MANATEE -- The kaleidoscope that is Manatee County’s population became even more colorful in the past decade, according to government figures released Thursday.
While the county remains overwhelmingly white, other races -- black, Asian and others -- accounted for a greater share of Manatee’s population in 2010 than they did a decade earlier, new Census data shows.
Whites accounted for 81.9 percent of Manatee’s 322,833 residents when the census was conducted last year, down from 86.4 percent in 2000. Blacks made up 8.7 percent last year, a half-percentage-point gain from a decade earlier.
But the fastest-growing groups were Asians and those who said they were mixed-race or some other race. Their combined share of Manatee’s population rose from 5.1 percent in 2000 to 8.9 percent last year. The proportion of American/native Indians and Hawaiian/Pacific islanders were flat.
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“You are not unique,” said Stefan Rayer, a demographer with the University of Florida’s Bureau of Business and Economic Research. “There are many places with more-diverse populations.”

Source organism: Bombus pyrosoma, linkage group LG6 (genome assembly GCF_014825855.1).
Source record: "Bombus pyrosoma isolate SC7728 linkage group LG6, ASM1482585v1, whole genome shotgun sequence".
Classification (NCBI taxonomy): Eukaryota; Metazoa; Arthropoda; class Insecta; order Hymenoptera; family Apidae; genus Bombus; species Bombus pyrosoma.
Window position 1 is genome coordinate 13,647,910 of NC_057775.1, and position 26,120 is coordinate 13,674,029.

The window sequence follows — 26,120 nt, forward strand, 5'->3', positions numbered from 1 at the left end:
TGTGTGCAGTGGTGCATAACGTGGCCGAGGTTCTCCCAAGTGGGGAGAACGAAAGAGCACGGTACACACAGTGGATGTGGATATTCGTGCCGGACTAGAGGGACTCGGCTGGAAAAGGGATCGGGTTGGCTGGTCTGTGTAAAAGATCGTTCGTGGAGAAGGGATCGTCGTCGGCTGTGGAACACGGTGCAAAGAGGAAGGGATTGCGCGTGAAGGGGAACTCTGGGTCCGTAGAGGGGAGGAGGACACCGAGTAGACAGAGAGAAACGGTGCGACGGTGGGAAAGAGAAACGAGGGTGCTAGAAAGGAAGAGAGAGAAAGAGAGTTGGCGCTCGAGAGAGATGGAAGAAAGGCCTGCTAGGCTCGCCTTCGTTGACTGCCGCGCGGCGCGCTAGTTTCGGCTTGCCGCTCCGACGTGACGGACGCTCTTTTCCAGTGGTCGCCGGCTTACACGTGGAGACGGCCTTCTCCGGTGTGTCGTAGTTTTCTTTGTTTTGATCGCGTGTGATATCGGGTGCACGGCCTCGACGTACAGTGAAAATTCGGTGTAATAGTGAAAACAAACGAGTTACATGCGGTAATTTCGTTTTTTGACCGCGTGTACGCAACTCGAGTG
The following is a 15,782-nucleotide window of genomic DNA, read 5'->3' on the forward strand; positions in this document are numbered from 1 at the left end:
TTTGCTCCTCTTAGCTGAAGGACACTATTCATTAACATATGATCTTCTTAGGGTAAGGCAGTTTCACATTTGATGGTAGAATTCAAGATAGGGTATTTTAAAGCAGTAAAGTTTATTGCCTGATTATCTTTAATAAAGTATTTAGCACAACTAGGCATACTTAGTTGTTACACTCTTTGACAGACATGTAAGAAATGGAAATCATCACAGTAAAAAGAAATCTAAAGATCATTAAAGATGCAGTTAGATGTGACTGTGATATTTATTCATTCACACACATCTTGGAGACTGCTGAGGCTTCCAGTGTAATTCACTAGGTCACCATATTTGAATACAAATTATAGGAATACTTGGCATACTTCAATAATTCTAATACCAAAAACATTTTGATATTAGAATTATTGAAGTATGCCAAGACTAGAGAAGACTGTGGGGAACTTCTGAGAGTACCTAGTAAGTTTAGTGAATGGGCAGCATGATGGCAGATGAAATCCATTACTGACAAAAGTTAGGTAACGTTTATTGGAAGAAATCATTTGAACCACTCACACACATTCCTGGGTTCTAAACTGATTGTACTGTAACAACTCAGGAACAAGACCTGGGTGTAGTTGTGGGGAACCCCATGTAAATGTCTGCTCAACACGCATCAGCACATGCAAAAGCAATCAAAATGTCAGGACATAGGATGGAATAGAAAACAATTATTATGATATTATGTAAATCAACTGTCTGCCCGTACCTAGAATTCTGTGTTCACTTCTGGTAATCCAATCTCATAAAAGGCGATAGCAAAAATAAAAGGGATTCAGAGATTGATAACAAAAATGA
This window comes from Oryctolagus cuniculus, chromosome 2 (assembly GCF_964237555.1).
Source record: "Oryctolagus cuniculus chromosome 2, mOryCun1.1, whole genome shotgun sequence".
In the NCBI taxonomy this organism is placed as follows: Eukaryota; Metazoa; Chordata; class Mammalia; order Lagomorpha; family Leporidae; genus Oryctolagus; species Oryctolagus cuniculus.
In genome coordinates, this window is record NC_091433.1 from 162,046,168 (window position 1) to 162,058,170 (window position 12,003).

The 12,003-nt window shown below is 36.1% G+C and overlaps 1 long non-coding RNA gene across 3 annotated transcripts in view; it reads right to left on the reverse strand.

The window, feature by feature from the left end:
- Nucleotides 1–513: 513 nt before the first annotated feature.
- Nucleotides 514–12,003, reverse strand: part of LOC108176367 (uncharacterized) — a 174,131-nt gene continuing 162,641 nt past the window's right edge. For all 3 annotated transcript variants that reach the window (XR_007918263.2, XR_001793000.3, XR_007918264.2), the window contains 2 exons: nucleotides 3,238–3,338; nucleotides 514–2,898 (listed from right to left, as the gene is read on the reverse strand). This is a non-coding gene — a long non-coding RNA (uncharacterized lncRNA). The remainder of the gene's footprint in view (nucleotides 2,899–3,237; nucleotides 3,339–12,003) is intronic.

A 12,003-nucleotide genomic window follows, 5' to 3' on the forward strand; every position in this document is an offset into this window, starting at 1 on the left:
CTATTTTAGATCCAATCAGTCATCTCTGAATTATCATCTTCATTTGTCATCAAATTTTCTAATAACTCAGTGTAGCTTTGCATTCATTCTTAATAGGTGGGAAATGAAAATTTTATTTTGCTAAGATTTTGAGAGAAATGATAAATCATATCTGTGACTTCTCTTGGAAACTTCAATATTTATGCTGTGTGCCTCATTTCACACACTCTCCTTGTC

Higher birth rates among blacks and Hispanics, lower birth and higher death rates among whites, and increased immigration are among factors causing the racial and ethnic shift, he said.
Hispanics, which are an ethnicity and not a race, made up 9 percent of the county in 2000. Last year, it was nearly 15 percent as their numbers doubled to nearly 48,000.
That percentage might have been even higher had the housing market not collapsed, eliminating construction jobs held by Hispanics, said Jim Delgado, a Palmetto lawyer involved in immigration issues.
“People have been telling me for years that all the Hispanics are leaving. No, they’re not,” said Delgado, whose parents are Mexican and Puerto Rican. “A lot of these families have dug in, settled down and are raising families here. We’re all part of the fabric now.”
And there’s a little more gray sprinkled in there, as Manatee continued to get older along with the rest of Florida.
The county’s median age -- the point where half are older and half are younger -- rose by two years to 45.7 years. Manatee remained five years older than Florida as a whole.
“That’s what we should be worried about,” said Delgado, voicing concerns that young adults are leaving Manatee in search of better job opportunities elsewhere. “The lifestyle of this area is not suitable for a single person of that age.”
Other tidbits about Manatee from the latest Census data:
n Ellenton was the county’ most-diverse area, with minorities accounting for nearly 1 in 3 residents there last year. They made up only 1.6 percent of Longboat Key residents.
n The foreclosure crisis has led to more empty homes. More than one in five Manatee residences, or 21.4 percent, was vacant last year. That figure was 18.6 percent in 2000.